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University of California President Janet Napolitano explains why she is suing the Trump administration over its decision to end the Deferred Action for Childhood Arrivals (DACA) program in this opinion piece for the Los Angeles Times.
C.L. Max Nikias, president of the University of Southern California, writes in an opinion piece for The Hill  "If we do not act to find a way to keep DACA beneficiaries here, we will have wasted the tens of millions of dollars already invested in Dreamers."
L. Rafael Reif, president of the Massachusetts Institute of Technology (MIT), writes in the Opinion section of The Boston Globe that repealing DACA would be a "mistake" and a "rejection of a policy and of thousands of human beings."
Benjamin F. Jones, professor of Entrepreneurship and Strategy, and Mohammad Ahmadpoor, Postdoctoral Fellow of Strategy, both from the J. L. Kellogg School of Management at Northwestern University, say their research shows "remarkably widespread linkages between scientific research and future practical applications."
Kent Fuchs is president of the University of Florida wrote that "America's colleges and universities still offer young people an opportunity to find common ground and grow together — two things on which the very future of the nation may depend" in an opinion piece published on the Tampa Bay Times website.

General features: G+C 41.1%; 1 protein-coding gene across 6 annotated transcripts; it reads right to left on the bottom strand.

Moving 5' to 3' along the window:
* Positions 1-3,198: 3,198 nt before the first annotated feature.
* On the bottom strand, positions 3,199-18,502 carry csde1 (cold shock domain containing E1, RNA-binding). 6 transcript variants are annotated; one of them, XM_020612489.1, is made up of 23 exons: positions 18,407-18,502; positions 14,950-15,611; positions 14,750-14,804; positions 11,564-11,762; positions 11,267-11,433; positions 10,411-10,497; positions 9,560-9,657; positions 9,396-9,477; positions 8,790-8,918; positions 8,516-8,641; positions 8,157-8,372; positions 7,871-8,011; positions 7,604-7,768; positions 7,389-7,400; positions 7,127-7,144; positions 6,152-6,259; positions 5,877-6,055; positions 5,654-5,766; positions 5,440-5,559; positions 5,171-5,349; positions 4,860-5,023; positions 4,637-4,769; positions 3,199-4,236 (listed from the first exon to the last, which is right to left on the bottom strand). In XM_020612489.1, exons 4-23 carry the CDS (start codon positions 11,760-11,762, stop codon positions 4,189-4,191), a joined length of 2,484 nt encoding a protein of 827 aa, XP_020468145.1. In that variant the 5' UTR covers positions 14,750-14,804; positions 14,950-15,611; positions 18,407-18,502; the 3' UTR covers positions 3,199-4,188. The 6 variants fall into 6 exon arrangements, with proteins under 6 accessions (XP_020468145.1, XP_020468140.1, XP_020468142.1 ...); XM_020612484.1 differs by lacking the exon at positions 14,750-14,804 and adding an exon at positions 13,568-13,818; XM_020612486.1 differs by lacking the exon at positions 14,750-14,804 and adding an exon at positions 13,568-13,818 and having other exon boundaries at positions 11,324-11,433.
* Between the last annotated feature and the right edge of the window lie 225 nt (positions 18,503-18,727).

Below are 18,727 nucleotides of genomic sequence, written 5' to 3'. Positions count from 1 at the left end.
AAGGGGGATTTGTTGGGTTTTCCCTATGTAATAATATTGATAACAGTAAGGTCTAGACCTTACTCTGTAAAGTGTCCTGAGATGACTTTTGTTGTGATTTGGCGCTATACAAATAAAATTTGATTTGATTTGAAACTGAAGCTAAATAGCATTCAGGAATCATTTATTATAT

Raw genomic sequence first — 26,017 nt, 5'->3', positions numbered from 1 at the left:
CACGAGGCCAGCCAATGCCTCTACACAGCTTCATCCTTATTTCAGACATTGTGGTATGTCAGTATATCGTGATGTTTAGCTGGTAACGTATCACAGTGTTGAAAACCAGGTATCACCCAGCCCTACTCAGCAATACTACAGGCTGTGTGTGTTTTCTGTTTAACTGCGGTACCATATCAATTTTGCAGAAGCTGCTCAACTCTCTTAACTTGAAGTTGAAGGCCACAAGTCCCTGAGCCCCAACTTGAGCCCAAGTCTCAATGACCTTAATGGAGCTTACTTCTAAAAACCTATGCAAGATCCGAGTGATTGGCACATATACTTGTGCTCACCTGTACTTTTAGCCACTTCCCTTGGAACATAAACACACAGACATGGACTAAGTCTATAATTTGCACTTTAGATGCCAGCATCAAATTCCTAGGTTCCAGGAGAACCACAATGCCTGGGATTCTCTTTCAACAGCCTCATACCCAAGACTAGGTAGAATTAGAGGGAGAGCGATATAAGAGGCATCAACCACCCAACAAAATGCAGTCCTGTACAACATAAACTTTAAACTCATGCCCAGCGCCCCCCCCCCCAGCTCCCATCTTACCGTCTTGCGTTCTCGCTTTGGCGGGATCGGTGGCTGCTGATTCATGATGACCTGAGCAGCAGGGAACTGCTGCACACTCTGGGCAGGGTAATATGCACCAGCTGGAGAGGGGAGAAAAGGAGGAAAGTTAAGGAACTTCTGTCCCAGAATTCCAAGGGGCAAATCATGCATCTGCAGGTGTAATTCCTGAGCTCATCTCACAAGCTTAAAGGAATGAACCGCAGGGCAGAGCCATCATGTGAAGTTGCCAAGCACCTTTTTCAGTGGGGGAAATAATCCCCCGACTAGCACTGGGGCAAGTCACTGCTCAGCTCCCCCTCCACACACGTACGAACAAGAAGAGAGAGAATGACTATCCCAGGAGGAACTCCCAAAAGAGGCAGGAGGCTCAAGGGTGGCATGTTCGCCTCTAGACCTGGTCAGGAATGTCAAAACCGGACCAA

NPR interviewed Mitch Daniels, president of Purdue University, about the university's acquisition of Kaplan University.
"Most people think of innovation as requiring shiny new equipment, which it often does, but it also comes with the far more mundane requirement of clean, functional buildings to house it," according to this Politico article."
Bernadette Gray-Little is stepping down as chancellor of the University of Kansas. In this article, published by The Lawrence Journal-World, Gray-Little talks about her time at KU, and what she plans to do next.
Nicholas S. Zeppos, chancellor of Vanderbilt University, calls on Congress to once again protect a government-university partnership that has produced "breakthrough upon breakthrough."

"In the past 40 years, the U.S. has been the world leader in converting fundamental scientific discoveries into innovative new treatments for life-threatening diseases," writes Shirley Tilghman, president emeritus of Princeton University and a professor of Molecular Biology and Public Affairs.